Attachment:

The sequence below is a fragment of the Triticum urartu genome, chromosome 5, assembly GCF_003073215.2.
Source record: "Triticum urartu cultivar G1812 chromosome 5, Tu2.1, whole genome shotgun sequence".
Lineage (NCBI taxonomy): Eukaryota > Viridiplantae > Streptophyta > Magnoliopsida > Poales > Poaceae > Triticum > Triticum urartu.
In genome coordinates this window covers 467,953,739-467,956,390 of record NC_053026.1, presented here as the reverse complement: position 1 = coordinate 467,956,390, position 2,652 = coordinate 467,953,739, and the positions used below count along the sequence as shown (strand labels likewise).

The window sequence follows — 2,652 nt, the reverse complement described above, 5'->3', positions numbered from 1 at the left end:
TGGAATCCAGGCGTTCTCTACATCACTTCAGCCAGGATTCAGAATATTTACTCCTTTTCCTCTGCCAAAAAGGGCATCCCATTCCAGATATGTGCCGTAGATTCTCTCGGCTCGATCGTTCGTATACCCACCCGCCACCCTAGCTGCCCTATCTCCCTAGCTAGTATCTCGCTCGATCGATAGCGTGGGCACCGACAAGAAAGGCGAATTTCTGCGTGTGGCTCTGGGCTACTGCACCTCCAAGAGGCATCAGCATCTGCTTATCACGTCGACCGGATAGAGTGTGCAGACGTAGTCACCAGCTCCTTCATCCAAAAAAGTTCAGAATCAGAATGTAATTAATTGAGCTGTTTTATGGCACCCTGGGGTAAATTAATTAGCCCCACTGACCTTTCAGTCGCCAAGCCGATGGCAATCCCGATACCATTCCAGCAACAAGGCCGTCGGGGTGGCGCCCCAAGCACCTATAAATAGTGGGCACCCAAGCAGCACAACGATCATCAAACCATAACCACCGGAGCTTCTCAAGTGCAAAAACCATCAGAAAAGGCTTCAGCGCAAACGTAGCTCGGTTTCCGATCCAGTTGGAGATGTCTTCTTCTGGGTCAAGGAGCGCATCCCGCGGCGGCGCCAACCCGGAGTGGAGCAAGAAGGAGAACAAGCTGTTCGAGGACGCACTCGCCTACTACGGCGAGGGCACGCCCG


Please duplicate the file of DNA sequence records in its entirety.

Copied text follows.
The sequence below is a fragment of the Triticum urartu genome, chromosome 5, assembly GCF_003073215.2.
Source record: "Triticum urartu cultivar G1812 chromosome 5, Tu2.1, whole genome shotgun sequence".
Lineage (NCBI taxonomy): Eukaryota > Viridiplantae > Streptophyta > Magnoliopsida > Poales > Poaceae > Triticum > Triticum urartu.
In genome coordinates this window covers 467,953,739-467,956,390 of record NC_053026.1, presented here as the reverse complement: position 1 = coordinate 467,956,390, position 2,652 = coordinate 467,953,739, and the positions used below count along the sequence as shown (strand labels likewise).

The window sequence follows — 2,652 nt, the reverse complement described above, 5'->3', positions numbered from 1 at the left end:
TGGAATCCAGGCGTTCTCTACATCACTTCAGCCAGGATTCAGAATATTTACTCCTTTTCCTCTGCCAAAAAGGGCATCCCATTCCAGATATGTGCCGTAGATTCTCTCGGCTCGATCGTTCGTATACCCACCCGCCACCCTAGCTGCCCTATCTCCCTAGCTAGTATCTCGCTCGATCGATAGCGTGGGCACCGACAAGAAAGGCGAATTTCTGCGTGTGGCTCTGGGCTACTGCACCTCCAAGAGGCATCAGCATCTGCTTATCACGTCGACCGGATAGAGTGTGCAGACGTAGTCACCAGCTCCTTCATCCAAAAAAGTTCAGAATCAGAATGTAATTAATTGAGCTGTTTTATGGCACCCTGGGGTAAATTAATTAGCCCCACTGACCTTTCAGTCGCCAAGCCGATGGCAATCCCGATACCATTCCAGCAACAAGGCCGTCGGGGTGGCGCCCCAAGCACCTATAAATAGTGGGCACCCAAGCAGCACAACGATCATCAAACCATAACCACCGGAGCTTCTCAAGTGCAAAAACCATCAGAAAAGGCTTCAGCGCAAACGTAGCTCGGTTTCCGATCCAGTTGGAGATGTCTTCTTCTGGGTCAAGGAGCGCATCCCGCGGCGGCGCCAACCCGGAGTGGAGCAAGAAGGAGAACAAGCTGTTCGAGGACGCACTCGCCTACTACGGCGAGGGCACGCCCG